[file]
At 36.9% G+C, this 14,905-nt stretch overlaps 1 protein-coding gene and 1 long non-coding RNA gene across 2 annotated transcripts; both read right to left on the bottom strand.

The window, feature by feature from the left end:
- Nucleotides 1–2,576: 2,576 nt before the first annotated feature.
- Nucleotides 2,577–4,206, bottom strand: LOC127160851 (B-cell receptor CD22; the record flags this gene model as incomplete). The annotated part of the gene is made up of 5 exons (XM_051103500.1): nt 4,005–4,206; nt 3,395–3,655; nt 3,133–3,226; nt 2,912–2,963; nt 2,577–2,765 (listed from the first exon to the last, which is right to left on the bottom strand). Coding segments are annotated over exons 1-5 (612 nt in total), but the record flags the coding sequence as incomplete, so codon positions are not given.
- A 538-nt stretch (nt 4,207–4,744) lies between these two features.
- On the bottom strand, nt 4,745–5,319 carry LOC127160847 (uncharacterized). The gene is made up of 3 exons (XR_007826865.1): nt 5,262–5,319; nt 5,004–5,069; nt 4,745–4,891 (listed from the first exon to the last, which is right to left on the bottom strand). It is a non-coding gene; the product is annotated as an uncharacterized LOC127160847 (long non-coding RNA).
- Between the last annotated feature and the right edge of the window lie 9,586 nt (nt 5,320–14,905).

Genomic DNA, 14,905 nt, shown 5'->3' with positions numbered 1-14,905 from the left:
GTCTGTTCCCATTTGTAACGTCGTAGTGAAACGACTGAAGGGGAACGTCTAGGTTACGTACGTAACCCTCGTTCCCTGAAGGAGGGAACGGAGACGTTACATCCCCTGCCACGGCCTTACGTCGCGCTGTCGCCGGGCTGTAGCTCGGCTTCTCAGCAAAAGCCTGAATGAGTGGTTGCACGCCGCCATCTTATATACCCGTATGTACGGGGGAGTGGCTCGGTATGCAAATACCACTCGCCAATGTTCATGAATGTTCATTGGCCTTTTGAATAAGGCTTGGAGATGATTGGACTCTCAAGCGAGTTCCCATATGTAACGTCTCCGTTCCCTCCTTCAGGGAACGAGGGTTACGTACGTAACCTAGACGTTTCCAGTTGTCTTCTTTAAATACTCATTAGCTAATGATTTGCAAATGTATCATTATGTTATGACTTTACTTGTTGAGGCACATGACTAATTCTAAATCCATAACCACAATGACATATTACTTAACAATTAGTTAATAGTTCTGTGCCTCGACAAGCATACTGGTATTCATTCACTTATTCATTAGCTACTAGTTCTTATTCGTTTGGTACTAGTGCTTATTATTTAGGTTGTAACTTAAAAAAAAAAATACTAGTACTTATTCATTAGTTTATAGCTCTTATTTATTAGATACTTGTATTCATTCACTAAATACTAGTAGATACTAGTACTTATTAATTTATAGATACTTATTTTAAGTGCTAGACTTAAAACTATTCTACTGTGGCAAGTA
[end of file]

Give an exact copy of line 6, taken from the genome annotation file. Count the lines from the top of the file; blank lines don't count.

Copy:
- On the bottom strand, nt 4,745–5,319 carry LOC127160847 (uncharacterized). The gene is made up of 3 exons (XR_007826865.1): nt 5,262–5,319; nt 5,004–5,069; nt 4,745–4,891 (listed from the first exon to the last, which is right to left on the bottom strand). It is a non-coding gene; the product is annotated as an uncharacterized LOC127160847 (long non-coding RNA).